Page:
Somehow at Home in Nature

Though I'm visiting alien lands, if I focus on nature, I feel at home. Though I can't communicate with people around me, somehow I can commune with nature. I feel the space around my body extend and flow into the trees and fields and clouds. They receive my energy, breathe it in and then, softly, whisper back to me, and the perfume of their breath is so sweet.

In Wales, riding in the back of the car on our way to Snowdon, I ceased to focus on the conversation of my companions and my personal worries, and became still, my gaze and my concentration resting lightly on the passing countryside. I felt the border between me and nature open, and, like kids playing in the schoolyard, teasingly jumping over the marked line and then running back, some of my team chanced a walk on the other side and some of nature ventured towards me. I felt a humming that, to my delight, turned into a song. It sounded like a folk song, though it was new to me; and I couldn't make out the lyrics, though perhaps, again like a child, I molded some of the unfamiliar sounds into English words. Nature sang the song to me, with melody and chorus and beautiful changes in harmony until it had played out and I was brimming with feeling.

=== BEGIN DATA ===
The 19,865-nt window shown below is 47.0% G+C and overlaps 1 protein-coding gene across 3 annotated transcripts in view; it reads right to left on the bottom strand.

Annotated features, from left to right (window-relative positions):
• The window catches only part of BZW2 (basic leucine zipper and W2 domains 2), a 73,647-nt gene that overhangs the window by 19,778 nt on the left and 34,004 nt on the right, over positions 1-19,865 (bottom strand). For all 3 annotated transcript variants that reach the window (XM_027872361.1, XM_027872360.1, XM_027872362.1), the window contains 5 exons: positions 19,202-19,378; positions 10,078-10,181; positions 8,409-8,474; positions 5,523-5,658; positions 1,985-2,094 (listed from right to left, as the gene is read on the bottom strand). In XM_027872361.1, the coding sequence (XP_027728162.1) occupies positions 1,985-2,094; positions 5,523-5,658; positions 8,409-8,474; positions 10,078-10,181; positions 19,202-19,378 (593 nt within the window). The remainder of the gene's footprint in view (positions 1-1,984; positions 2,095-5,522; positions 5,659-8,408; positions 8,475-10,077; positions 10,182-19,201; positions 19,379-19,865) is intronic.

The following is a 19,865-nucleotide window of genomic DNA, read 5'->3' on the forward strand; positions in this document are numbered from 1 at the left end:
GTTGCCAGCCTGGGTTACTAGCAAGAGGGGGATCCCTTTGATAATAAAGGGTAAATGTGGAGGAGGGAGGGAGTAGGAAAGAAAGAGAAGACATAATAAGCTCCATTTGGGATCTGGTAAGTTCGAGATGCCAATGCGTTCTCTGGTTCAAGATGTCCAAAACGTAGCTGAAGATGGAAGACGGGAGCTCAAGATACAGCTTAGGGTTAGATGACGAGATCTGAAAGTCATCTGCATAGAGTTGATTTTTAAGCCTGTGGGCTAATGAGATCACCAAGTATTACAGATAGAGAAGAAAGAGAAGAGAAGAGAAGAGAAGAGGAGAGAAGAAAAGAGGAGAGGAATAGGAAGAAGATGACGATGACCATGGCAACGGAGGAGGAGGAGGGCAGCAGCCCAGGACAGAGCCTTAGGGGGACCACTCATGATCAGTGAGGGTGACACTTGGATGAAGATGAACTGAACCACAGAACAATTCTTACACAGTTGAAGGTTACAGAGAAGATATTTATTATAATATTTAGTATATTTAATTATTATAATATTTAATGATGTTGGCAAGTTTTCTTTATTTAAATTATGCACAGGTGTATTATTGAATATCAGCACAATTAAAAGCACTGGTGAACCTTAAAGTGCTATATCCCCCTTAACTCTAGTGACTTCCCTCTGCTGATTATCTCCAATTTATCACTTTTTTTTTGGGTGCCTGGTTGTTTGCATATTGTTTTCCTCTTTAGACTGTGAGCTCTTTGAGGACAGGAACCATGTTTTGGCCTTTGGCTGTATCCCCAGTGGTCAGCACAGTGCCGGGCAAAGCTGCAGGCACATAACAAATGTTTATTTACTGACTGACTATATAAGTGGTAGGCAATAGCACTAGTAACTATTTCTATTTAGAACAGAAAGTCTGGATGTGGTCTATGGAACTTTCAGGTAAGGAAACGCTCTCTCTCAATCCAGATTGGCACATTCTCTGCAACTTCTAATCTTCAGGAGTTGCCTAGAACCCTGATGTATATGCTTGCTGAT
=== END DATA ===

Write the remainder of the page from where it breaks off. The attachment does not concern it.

I sang the chorus to myself until we were climbing Snowdon, and I tried to keep myself open to more, though I realized I also had to interact with humans once in a while. I haven't figured out how to combine the two, though I know they must be combined somehow. During a difficult section of the climb, surrounded by steep hillsides and big, open sky, I felt the aliveness of nature again, and I tried to listen using that part of me that had heard the song. This time I saw, though, rather than heard. I saw a trail other than the one in front of me, flowing upwards, and when I focused on it, I could climb much more easily. I felt more of these presences in the surrounding countryside, glimmerings of something magical. But when I talked to Rashed, I lost my focus, and went back to huffing and puffing up the path; walking then felt like lifting legs of concrete rather than dancing with the fleet feet I had felt for those few long seconds on the shimmering escalator.

The Land of Ice Cream